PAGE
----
International Philosophical Quarterly 48 (1):99-106 (2008)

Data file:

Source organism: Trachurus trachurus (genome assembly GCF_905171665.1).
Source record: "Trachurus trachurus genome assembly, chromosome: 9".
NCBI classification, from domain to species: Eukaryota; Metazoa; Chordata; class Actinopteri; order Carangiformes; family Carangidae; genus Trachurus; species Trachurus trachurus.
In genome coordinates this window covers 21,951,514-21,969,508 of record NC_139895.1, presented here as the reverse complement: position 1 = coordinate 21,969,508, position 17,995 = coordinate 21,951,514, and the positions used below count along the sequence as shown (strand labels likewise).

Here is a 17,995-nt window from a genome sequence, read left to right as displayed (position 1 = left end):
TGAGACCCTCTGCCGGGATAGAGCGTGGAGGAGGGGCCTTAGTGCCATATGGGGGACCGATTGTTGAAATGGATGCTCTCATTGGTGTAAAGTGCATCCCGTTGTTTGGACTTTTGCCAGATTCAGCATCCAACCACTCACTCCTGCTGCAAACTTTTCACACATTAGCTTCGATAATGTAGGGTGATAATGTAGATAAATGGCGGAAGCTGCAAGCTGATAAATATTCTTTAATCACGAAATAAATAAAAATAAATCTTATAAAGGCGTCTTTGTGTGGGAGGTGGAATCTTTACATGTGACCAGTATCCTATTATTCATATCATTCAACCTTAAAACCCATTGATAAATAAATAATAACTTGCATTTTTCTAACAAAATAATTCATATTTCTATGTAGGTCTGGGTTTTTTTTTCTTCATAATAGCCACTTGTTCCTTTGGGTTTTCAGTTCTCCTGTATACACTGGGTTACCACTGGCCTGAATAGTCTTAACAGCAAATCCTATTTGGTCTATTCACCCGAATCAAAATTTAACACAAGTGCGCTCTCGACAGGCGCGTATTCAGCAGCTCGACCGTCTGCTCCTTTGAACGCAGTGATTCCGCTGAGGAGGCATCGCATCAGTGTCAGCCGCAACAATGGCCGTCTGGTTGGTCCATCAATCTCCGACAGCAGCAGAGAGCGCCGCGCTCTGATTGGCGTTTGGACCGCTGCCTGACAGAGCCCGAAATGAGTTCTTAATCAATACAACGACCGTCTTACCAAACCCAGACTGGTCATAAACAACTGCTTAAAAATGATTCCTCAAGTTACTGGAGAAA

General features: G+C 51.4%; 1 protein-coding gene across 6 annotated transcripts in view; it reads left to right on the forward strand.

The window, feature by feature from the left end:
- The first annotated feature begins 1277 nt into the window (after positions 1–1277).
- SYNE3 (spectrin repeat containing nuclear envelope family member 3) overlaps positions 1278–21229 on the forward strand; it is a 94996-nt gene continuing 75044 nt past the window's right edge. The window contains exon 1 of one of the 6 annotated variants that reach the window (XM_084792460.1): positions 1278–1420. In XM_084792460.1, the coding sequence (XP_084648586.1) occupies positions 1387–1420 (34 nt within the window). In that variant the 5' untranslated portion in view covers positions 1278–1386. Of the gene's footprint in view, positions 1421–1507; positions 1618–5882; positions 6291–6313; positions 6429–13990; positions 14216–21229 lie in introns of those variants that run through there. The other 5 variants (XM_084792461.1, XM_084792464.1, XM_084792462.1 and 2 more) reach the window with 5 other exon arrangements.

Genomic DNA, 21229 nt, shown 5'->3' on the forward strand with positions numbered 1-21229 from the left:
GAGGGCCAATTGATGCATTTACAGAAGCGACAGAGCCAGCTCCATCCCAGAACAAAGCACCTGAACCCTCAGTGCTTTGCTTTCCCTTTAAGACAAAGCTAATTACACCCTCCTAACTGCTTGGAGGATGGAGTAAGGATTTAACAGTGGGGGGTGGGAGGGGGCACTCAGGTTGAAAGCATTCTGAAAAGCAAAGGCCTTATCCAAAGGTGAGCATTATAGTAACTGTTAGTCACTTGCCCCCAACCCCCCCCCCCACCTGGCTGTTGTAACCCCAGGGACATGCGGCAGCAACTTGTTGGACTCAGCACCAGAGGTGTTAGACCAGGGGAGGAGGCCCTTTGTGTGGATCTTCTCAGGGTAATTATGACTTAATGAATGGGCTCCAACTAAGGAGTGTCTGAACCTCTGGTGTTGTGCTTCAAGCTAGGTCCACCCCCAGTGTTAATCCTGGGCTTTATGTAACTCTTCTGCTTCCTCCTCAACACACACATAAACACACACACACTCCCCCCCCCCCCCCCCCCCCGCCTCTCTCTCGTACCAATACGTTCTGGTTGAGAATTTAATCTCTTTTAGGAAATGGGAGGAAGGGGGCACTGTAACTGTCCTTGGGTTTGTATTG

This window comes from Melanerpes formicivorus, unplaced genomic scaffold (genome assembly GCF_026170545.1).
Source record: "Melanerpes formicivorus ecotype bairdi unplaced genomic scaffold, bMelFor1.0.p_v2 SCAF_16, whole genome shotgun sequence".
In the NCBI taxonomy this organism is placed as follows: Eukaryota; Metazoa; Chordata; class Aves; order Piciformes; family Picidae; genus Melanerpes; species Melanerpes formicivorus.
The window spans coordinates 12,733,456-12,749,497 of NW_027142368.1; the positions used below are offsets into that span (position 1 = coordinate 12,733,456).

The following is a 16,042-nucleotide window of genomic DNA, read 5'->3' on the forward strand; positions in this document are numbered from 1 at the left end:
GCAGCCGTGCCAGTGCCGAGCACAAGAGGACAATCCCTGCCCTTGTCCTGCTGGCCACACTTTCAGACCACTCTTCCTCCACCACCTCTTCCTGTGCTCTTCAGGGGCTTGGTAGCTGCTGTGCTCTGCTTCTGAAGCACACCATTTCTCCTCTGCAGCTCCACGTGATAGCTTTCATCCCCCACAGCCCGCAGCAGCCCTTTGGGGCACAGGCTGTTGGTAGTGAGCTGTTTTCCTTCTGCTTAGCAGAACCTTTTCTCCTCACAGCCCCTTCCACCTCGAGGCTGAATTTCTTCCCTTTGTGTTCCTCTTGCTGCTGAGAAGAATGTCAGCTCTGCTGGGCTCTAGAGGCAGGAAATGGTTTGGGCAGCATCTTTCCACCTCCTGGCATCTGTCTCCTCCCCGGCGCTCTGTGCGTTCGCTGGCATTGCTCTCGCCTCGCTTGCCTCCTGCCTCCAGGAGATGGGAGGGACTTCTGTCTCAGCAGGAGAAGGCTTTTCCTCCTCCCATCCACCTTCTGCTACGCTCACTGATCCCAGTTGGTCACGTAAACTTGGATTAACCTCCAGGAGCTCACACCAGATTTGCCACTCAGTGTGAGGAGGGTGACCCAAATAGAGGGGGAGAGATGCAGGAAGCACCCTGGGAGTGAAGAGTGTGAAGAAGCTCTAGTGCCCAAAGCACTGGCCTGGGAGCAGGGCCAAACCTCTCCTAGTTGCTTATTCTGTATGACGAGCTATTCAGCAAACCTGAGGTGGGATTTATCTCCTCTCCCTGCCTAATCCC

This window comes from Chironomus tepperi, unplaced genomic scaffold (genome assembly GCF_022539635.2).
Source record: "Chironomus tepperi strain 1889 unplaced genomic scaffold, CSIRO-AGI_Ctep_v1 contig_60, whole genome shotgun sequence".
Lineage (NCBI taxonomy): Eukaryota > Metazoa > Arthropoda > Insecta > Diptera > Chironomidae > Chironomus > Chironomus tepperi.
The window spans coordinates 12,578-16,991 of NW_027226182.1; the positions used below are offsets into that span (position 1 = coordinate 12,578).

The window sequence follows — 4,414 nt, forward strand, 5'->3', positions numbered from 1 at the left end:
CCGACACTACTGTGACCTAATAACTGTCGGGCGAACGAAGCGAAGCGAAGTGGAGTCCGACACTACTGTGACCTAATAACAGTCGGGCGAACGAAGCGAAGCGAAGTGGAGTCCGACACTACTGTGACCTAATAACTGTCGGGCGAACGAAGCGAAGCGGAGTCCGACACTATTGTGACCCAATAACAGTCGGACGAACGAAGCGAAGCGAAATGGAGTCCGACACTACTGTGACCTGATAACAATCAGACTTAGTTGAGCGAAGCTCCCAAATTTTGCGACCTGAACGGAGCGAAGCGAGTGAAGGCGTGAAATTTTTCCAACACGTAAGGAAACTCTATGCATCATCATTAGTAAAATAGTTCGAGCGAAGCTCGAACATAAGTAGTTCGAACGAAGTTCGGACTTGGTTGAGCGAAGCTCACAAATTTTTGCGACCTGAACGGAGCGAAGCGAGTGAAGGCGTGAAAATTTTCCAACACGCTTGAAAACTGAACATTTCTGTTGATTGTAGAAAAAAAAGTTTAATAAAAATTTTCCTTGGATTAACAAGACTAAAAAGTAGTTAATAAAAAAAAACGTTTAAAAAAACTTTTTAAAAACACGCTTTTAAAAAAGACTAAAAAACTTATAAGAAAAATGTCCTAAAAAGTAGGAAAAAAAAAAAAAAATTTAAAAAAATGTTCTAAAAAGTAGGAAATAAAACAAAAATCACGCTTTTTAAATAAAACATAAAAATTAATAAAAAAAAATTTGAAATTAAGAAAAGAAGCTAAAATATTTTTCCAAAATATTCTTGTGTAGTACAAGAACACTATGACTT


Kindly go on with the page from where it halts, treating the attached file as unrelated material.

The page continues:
|Abstract||Karol Wojtyła (Pope John Paul II) found phenomenology very helpful for the analysis of concrete human experience and for overcoming the ethical formalism ofKant. Phenomenology, he believed, could also enrich classical Thomism by exploring the lived experience of freedom, interiority, and self-governance. But phenomenology, in his opinion, needed to be supplemented by metaphysics in order to ground experiences such as the sense of duty in the real order. He criticized much modern philosophy for abandoning metaphysics and thus neglecting the sapiential dimension. Since his career as a professor was very short, he did not have time to complete his project of a personalist Thomism in which phenomenology and metaphysics would be harmoniously combined|
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